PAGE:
Use cases driving the tool development in the MONK project

multipaper session
  1. 1. Catherine Plaisant

    University of Maryland, College Park

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The Mellon funded MONK project ( is developing a digital environment to help
humanities scholars discover and analyze patterns. During the past two years of this project major leaps have
been made in the development of the infrastructure necessary to 1) normalize and ingest text into a datastore,
2) support data mining and rich text analytics and 3)
provide a flexible workbench with a variety of user interfaces for scholars to conduct their analysis tasks. The
design and development process of this environment
was guided by a small set of representative use cases.
While the development of the MONK environment is
still ongoing, scholars have been able to use early prototypes as well as other research or off-the shelf tools to
conduct their scholarly work, while informing the development team as to the useful features to be incorporated
in MONK environment.
In this session we report on three MONK use cases
which are interesting individually but collectively illustrate the type of tools that are being developed by Monk
to support other scholars in the future. The use cases
were selected to be diverse, representative of the questions MONK aim to address, and driven by a scholar already actively engaged in the study of the question. The
scholars were selected from the institutions of the project’s principal investigators. In the discussion period we
hope to discuss the struggles and successes our team encountered in the process.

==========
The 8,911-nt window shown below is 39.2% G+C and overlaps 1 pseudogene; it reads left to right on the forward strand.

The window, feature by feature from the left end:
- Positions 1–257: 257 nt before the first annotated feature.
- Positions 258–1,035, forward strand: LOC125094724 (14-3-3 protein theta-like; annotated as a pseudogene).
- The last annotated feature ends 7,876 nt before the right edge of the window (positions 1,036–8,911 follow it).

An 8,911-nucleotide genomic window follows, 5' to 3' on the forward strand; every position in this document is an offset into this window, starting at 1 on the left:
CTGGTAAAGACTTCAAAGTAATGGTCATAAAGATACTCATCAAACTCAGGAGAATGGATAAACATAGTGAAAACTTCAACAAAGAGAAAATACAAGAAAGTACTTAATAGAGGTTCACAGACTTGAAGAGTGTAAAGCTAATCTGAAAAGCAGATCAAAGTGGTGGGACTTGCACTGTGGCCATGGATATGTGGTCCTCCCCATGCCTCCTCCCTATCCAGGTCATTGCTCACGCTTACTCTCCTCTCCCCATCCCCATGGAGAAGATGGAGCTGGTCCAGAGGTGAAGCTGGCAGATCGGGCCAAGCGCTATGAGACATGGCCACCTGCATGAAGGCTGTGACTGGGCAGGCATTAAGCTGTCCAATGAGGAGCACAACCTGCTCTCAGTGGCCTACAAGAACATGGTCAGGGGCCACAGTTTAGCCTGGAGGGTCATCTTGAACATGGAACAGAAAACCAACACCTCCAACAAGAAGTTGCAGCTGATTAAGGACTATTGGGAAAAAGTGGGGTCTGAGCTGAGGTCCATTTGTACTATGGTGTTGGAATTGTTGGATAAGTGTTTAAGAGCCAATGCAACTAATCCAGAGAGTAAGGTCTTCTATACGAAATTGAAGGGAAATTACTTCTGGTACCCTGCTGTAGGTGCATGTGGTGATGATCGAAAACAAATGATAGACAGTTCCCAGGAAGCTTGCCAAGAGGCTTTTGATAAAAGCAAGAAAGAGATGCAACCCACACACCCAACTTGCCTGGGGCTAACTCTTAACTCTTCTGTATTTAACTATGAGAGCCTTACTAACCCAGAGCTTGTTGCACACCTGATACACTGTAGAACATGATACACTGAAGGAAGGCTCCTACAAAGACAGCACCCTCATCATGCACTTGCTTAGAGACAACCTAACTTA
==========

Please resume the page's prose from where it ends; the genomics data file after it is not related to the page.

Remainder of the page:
The rest of this statement summarizes the status of the
MONK project.
As of the time of submission MONK includes approximately 1,200 texts, including 300 American novels published between 1851 and 1875, 250 British novels published between 1780 and 1900, 300 plays, 30 works of
16th and 17th century poetry, and some 300 works of
16th and 17th prose, including fiction, sermons, travel
literature, and witchcraft texts.
The texts are normalized (using Abbot, a complex XSL
stylesheet) to TEI -A, and each text has been “adorned”
(using Morphadorner) with tokenization, sentence
boundaries, standard spellings, parts of speech and lemmata, before being ingested into a database that provides
Java access methods for extracting data for many purposes, including searching for objects; direct presentation in
end-user applications as tables, lists, concordances, or
visualizations; getting feature counts and frequencies for
analysis by data-mining and other analytic procedures;
and getting tokenized streams of text for working with ngram and other collocation analyses, repetition analyses,
and corpus query-language pattern-matching operations.
Finally, quantitative analytics like naive Bayesian analysis, support vector machines, Dunnings log likelihood,
etc., are run through the SEASR environment.
MONK will combine texts and tools to enable literary
research through the discovery, exploration, and visualization of patterns. Users start a project with one of the
toolsets that has been predefined by the MONK team.
Each toolset combines individual tools (e.g. a search
tool, a browsing tool, a rating tool, and a visualization)
that are applied to worksets of texts selected by the user
from the MONK datastore. Worksets and results can be
saved for later use or modification, and results can be
exported in some standard formats (e.g., CSV files).

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Conference Info


ADHO - 2009

Hosted at University of Maryland, College Park

College Park, Maryland, United States

June 20, 2009 - June 25, 2009

176 works by 303 authors indexed

Series: ADHO (4)

Organizers: ADHO

  • Keywords: None
  • Language: English
  • Topics: None